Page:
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Published on December 11th, 2012 | by Shawn Long, Features Editor

Crashmo Review

Platform: Nintendo 3DS eShop
Price: $8.99
Developer: Intelligent Systems
Publisher: Nintendo
Release Date: November 22, 2012

Review Notes: A copy of the game was received for review purposes.

The “Mo” series is quickly becoming a hit on the Nintendo eShop. Following the success of Pushmo comes Crashmo, another game developed by Intelligent Systems for the Nintendo 3DS.

Building off the success of Pushmo, Crashmo adds new gameplay mechanics that make it stand out from its predecessor and makes it easily one of the best eShop games to date.

Crashmo features a character named Mallo who must manipulate blocks to reach the top the structure to rescue a bird. Where in Pushmo the blocks could only be moved from front to back, this game allows for the blocks to be moved from left to right. In theory these mechanics sound simple, but gravity affects the blocks as to how they move about.

In addition to gravity impacting movement, there are now floating blocks that defy gravity and stay still. Doors and switches are also used, which leads to some severe brain teasing.

The brain teasing can be a bit too much at times though. While fans of the puzzle genre will love the challenge, I could see many younger gamers and novices to puzzle games becoming quickly frustrated. This could become a turn off towards the game.

The difficulty curve is a bit steep, but the tutorial is well done, breaking down the basic elements to the puzzles.

The feeling of success when you finally conquer a puzzle is well worth the agony, it just depends on how much punishment you can take. There is the option for hints however, and if you feel like you have messed up the puzzle beyond repair you can blow it up and start fresh. Also, there is a feature to reverse time which is mapped the ‘L’ trigger, so you can erase that pesky mistake you just made without losing the entire puzzle progress.

Luckily, the controls are very well done and simple, and the addition of a rotating camera mapped to the ‘R’ trigger allow for an easier way to look at the puzzle that lies ahead of you. Moving blocks is seamless and tight, and everything works very well, which is important in a game as taxing on the mind as this one is.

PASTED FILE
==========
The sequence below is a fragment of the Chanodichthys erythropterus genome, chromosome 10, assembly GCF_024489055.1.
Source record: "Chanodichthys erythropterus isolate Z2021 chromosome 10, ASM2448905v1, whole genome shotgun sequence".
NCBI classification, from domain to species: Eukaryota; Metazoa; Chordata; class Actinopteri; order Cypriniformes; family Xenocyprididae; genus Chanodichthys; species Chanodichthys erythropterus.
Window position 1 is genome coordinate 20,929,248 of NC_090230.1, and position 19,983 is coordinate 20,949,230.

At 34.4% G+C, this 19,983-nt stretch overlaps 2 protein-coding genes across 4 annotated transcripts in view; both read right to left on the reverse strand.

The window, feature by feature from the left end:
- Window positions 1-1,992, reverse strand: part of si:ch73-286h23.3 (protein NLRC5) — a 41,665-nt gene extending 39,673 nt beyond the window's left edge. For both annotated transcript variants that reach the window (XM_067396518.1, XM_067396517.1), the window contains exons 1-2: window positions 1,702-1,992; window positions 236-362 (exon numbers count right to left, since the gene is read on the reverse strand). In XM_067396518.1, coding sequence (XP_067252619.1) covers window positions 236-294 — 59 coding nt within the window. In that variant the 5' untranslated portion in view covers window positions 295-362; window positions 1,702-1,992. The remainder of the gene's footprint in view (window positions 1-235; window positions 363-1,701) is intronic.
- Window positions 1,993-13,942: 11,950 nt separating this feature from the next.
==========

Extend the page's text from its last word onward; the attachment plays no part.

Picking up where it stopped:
The graphics of the game are very bright and colorful as well, albeit a bit simplistic. The Mallo sprite himself looks well done, and the 3D effects are subtle, but make the puzzles stand out with depth. The blocks each have an individual color which makes for easy distinction between them which is important. A whimsical soundtrack accompanies the bright atmosphere leading to an appeasing experience on the eyes and ears.

You get a lot of bang for your buck. With over 100 puzzles to solve, there is no shortage of content. Along with that is the ability to make your own puzzles and share them with friends via QR code. I would have loved to have been able to download people’s creations online, but maybe they are saving that for the next game in the series.

Final Truth:

Crashmo is a brilliant evolution of what was an already solid title as seen in Pushmo. Intelligent Systems really seems to have found their stride with their eShop offerings, and puzzle fans will be delighted with the new game play additions in Crashmo. The game may be very difficult at times, but the sense of accomplishment from tackling a mind bending puzzle is very rewarding.

Puzzle fans should pick this up immediately because of the well rounded package, and gamers looking for a challenge will not be disappointed either. I’d recommend that newcomers to the genre should expect their brains to be sore, but rewarded. Crashmo is a true delight to play.

Rating: 9/10 ★★★★★★★★★☆ 

+Expands upon the Pushmo game

+ Over 100 puzzles to solve

+ Clever game play

– Difficult for newbies to puzzle games

– No online feature to share custom created puzzles

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About the Author

Gaming for 23 years! Primarily into Nintendo systems, but play everything. Add me on Facebook, Shawn Long, on Twitter @ShawnLong85 or email me at slong@gamingtruth.com



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